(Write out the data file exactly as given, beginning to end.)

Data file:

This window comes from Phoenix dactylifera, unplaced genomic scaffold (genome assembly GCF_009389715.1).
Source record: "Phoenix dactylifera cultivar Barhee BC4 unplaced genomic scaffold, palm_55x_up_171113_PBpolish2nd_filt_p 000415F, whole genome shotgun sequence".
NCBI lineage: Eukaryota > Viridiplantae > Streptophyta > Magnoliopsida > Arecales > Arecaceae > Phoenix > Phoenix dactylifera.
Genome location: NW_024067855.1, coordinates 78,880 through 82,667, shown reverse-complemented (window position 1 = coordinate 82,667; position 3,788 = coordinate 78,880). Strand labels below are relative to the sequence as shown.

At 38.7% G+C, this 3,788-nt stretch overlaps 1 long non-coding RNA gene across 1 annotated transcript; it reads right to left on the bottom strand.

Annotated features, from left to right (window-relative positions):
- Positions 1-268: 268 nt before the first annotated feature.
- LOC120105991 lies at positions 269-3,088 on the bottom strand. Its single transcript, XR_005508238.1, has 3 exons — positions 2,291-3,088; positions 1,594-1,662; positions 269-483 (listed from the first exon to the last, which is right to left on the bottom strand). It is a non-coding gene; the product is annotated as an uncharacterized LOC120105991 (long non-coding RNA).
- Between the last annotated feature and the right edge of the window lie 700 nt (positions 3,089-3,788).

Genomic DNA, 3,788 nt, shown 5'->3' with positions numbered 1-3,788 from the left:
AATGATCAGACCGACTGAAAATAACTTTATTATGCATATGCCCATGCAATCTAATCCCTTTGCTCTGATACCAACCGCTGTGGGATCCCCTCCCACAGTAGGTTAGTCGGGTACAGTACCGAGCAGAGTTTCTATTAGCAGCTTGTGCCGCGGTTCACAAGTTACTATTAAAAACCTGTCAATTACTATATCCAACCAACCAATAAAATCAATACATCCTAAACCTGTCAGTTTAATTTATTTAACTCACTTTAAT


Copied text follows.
This window comes from Phoenix dactylifera, unplaced genomic scaffold (genome assembly GCF_009389715.1).
Source record: "Phoenix dactylifera cultivar Barhee BC4 unplaced genomic scaffold, palm_55x_up_171113_PBpolish2nd_filt_p 000415F, whole genome shotgun sequence".
NCBI lineage: Eukaryota > Viridiplantae > Streptophyta > Magnoliopsida > Arecales > Arecaceae > Phoenix > Phoenix dactylifera.
Genome location: NW_024067855.1, coordinates 78,880 through 82,667, shown reverse-complemented (window position 1 = coordinate 82,667; position 3,788 = coordinate 78,880). Strand labels below are relative to the sequence as shown.

At 38.7% G+C, this 3,788-nt stretch overlaps 1 long non-coding RNA gene across 1 annotated transcript; it reads right to left on the bottom strand.

Annotated features, from left to right (window-relative positions):
- Positions 1-268: 268 nt before the first annotated feature.
- LOC120105991 lies at positions 269-3,088 on the bottom strand. Its single transcript, XR_005508238.1, has 3 exons — positions 2,291-3,088; positions 1,594-1,662; positions 269-483 (listed from the first exon to the last, which is right to left on the bottom strand). It is a non-coding gene; the product is annotated as an uncharacterized LOC120105991 (long non-coding RNA).
- Between the last annotated feature and the right edge of the window lie 700 nt (positions 3,089-3,788).

Genomic DNA, 3,788 nt, shown 5'->3' with positions numbered 1-3,788 from the left:
AATGATCAGACCGACTGAAAATAACTTTATTATGCATATGCCCATGCAATCTAATCCCTTTGCTCTGATACCAACCGCTGTGGGATCCCCTCCCACAGTAGGTTAGTCGGGTACAGTACCGAGCAGAGTTTCTATTAGCAGCTTGTGCCGCGGTTCACAAGTTACTATTAAAAACCTGTCAATTACTATATCCAACCAACCAATAAAATCAATACATCCTAAACCTGTCAGTTTAATTTATTTAACTCACTTTAAT